terms and conditions of employment.


• Americans with Disabilities Act of 1990
   – Protects individuals with disabilities against discrimination
     and assures equal access to opportunity.
Statues prohibiting discrimination
• Affirmative Action - Proposition 209
  – A means to eliminate affirmative action programs
    supported by governmental agencies.
  – Prohibits discrimination and preferential
    treatment on the basis of race, sex, ethnicity,
    color, or national origin.
Statues prohibiting discrimination
• Age Discrimination Act in Employment Act of
  1967
  – Prohibit forced retirement of employees.


• Pregnancy Discrimination Act of 1978
  – Amendment to Title VII which protects pregnant
    employees against any form of discrimination
    based on pregnancy.
          Other areas protected…
• Sexual Harassment
   – Prohibited by Title VII and Title IX

• Issues involving National Origin: Proposition 187
   – Enacted in 1994 denies public social services to people
     who are unable to establish there status as U.S. citizens,
     lawful permanent residents, or aliens lawfully admitted for
     certain period of time.
   – Some consider this to violate the equal protection clause
     of the 14th amendment.
   – Is one of the most controversial issues and still being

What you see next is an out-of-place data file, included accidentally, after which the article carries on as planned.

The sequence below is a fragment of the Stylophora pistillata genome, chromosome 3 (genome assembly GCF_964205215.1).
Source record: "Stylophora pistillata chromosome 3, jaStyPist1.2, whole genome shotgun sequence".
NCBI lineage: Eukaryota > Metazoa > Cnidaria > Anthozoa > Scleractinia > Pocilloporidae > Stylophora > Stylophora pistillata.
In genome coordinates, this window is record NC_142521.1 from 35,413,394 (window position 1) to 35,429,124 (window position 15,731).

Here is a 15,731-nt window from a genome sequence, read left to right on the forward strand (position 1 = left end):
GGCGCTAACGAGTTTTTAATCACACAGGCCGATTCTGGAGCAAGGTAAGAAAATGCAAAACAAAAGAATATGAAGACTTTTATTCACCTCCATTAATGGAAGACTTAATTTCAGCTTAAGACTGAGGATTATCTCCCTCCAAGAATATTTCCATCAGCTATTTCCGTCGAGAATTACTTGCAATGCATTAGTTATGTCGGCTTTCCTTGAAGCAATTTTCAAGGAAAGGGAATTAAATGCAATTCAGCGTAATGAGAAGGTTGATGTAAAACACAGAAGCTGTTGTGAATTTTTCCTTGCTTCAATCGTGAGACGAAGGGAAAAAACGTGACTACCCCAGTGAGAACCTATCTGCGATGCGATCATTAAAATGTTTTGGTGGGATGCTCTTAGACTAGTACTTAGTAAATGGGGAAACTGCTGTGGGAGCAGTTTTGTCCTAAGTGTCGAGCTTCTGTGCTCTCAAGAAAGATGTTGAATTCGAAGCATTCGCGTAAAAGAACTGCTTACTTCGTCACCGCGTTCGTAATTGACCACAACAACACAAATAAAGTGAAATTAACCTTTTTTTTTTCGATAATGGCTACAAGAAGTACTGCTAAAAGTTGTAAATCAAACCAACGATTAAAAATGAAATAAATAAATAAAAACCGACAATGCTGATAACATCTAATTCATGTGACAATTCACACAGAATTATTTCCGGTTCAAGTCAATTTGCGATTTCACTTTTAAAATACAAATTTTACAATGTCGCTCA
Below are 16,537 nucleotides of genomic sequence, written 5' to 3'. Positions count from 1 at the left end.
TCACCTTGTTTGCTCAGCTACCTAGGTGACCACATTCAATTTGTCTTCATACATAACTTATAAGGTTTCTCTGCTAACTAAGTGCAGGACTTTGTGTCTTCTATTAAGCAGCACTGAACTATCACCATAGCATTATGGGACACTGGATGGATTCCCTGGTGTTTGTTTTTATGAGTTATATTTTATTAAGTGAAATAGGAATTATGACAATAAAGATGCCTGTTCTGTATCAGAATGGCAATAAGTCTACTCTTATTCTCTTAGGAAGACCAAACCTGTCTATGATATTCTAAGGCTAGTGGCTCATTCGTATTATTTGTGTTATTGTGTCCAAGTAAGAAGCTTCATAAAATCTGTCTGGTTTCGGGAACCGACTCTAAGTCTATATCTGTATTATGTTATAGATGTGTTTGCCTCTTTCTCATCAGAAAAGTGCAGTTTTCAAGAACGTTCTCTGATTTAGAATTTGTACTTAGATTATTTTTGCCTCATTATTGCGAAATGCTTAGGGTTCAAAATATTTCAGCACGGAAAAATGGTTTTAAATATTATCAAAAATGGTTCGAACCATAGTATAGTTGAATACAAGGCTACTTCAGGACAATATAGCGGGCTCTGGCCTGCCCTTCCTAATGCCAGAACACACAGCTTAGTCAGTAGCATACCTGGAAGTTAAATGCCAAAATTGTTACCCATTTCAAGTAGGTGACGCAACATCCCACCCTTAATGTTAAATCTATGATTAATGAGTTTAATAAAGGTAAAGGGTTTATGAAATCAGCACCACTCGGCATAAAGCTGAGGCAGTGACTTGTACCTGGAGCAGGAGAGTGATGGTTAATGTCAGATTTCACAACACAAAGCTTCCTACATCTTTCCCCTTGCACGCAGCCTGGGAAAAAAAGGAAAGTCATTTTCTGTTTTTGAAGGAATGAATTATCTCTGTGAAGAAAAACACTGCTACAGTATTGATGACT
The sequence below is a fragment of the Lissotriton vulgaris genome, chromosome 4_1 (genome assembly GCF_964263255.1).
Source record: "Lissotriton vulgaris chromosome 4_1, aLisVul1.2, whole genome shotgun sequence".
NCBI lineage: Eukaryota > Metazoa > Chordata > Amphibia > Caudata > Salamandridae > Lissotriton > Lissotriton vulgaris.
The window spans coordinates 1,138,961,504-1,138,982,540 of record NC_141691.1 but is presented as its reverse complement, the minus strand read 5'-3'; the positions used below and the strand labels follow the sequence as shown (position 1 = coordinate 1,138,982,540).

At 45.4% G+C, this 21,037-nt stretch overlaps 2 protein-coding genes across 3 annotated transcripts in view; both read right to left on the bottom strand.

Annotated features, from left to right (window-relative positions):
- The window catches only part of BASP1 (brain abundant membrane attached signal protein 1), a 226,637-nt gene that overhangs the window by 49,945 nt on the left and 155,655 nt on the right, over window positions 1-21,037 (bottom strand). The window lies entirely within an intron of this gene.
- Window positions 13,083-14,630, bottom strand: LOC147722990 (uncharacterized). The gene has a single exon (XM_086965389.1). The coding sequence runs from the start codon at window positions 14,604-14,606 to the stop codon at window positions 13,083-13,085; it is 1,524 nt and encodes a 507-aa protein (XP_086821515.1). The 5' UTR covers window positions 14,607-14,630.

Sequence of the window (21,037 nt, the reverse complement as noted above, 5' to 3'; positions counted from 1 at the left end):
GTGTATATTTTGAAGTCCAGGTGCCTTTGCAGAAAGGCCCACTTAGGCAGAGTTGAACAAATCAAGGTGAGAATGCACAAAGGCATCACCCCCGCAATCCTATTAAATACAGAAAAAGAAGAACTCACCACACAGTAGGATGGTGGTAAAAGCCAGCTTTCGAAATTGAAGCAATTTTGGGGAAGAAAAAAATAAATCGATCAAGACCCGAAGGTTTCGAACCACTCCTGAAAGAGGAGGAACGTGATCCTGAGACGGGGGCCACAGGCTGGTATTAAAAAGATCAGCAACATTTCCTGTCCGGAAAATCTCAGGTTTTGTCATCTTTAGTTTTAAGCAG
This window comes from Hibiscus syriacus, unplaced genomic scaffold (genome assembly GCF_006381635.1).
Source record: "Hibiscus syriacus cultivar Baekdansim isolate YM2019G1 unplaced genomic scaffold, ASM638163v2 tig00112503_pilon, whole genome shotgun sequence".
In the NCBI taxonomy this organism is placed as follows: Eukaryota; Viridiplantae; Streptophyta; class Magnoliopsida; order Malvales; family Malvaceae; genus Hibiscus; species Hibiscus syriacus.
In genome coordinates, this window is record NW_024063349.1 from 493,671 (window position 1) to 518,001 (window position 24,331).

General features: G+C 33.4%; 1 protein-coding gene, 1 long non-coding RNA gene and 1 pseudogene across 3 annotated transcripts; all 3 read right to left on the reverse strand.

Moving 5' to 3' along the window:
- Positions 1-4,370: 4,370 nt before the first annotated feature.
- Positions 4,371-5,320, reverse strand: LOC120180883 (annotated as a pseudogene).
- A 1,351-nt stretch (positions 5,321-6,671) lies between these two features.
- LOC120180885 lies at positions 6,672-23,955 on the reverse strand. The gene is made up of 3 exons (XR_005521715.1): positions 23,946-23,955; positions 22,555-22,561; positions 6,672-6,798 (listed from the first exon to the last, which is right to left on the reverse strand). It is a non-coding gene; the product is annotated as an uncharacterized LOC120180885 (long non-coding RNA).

debated.
 Chapter 10: Recruitment,
Tenure, Dismissal and Due
         Process
        EDAD 859
                           Tenure:
• Teachers are entitled to fundamental fairness, even if they have not
  achieved tenure.
• Tenure is not designed to protect teachers who are inept or
  ineffective. However, it should protect competent and effective
  teachers.
• Teachers may only be dismissed for specified reasons that are
  documentable and objective evidence.
• Due Process procedures must be followed to be sure that dismissal
  decisions are legally defensible.
• Nonrenewal of a non tenured teacher’s contract does not generally
  require due process, unless there is an alleged constitutional
  violation.
         Dismissal for Cause:
1. Grounds for dismissal include incompetency,
   insubordination, neglect of duty, immorality,
   justifiable decrease in number of teaching positions,
   financial exigency or “other good and just cause”.
2. A board of education may dismiss a teacher for
   almost any reason , as long as the reason is valid and
   meets the due process requirements.
3. To dismiss a teacher for incompetency systematic
   evaluations, documentation of performance and a
   thorough teacher improvement plan.
4. Sexual misconduct involving students by school
   personnel will almost always result in dismissal.
    Dismissal for Cause (cont.):
• 5. Community norms and expectations regarding
  professional conduct of teachers are very important
  considerations in cases involving alleged immoral
  conduct and and dismissal.
• 6. A felony conviction or series of misdemeanors may
  result in dismissal and revocation of a teaching license.
• 7. Private acts of homosexuality or adultery cannot
  form a basis for dismissal unless there is evidence that
  such acts render the teacher ineffective and there is
  proof that such acts adversely affect a teacher’s ability
  to perform his/her assigned duties.
            Financial Exigency:
• This is when a district faces a bona fide reduction in its
  budget which results in abolishing certain employment
  positions. The school board must demonstrate financial
  exigency.
• All employees must be afforded full due process provisions
  if affected by a reduction in force.
• School districts cannot use financial exigency to remove an